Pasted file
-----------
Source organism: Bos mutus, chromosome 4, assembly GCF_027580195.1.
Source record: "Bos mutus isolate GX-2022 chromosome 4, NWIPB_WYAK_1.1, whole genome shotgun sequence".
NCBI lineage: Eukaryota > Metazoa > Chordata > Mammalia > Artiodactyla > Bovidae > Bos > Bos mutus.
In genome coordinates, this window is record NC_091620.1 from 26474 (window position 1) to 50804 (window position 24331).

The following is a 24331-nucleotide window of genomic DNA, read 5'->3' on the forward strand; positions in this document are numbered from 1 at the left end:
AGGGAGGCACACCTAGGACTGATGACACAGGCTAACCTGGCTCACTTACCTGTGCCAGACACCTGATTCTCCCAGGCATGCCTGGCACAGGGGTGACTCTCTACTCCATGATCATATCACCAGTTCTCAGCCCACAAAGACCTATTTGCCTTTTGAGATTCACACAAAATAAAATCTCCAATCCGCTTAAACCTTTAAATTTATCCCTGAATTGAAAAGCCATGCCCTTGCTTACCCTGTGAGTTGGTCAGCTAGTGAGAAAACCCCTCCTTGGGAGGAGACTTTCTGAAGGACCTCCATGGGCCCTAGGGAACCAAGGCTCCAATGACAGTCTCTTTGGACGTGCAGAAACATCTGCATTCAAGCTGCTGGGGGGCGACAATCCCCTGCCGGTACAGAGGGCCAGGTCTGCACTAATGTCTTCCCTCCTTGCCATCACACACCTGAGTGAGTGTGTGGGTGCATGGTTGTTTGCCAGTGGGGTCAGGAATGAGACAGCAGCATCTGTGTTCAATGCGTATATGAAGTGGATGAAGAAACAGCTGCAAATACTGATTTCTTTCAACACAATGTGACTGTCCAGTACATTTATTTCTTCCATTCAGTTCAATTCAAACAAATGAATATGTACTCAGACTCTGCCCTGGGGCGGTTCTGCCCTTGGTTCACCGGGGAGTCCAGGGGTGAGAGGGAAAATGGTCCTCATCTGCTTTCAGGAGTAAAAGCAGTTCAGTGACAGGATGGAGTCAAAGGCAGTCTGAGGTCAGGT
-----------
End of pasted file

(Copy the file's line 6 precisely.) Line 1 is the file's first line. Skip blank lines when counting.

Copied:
AGGGAGGCACACCTAGGACTGATGACACAGGCTAACCTGGCTCACTTACCTGTGCCAGACACCTGATTCTCCCAGGCATGCCTGGCACAGGGGTGACTCTCTACTCCATGATCATATCACCAGTTCTCAGCCCACAAAGACCTATTTGCCTTTTGAGATTCACACAAAATAAAATCTCCAATCCGCTTAAACCTTTAAATTTATCCCTGAATTGAAAAGCCATGCCCTTGCTTACCCTGTGAGTTGGTCAGCTAGTGAGAAAACCCCTCCTTGGGAGGAGACTTTCTGAAGGACCTCCATGGGCCCTAGGGAACCAAGGCTCCAATGACAGTCTCTTTGGACGTGCAGAAACATCTGCATTCAAGCTGCTGGGGGGCGACAATCCCCTGCCGGTACAGAGGGCCAGGTCTGCACTAATGTCTTCCCTCCTTGCCATCACACACCTGAGTGAGTGTGTGGGTGCATGGTTGTTTGCCAGTGGGGTCAGGAATGAGACAGCAGCATCTGTGTTCAATGCGTATATGAAGTGGATGAAGAAACAGCTGCAAATACTGATTTCTTTCAACACAATGTGACTGTCCAGTACATTTATTTCTTCCATTCAGTTCAATTCAAACAAATGAATATGTACTCAGACTCTGCCCTGGGGCGGTTCTGCCCTTGGTTCACCGGGGAGTCCAGGGGTGAGAGGGAAAATGGTCCTCATCTGCTTTCAGGAGTAAAAGCAGTTCAGTGACAGGATGGAGTCAAAGGCAGTCTGAGGTCAGGT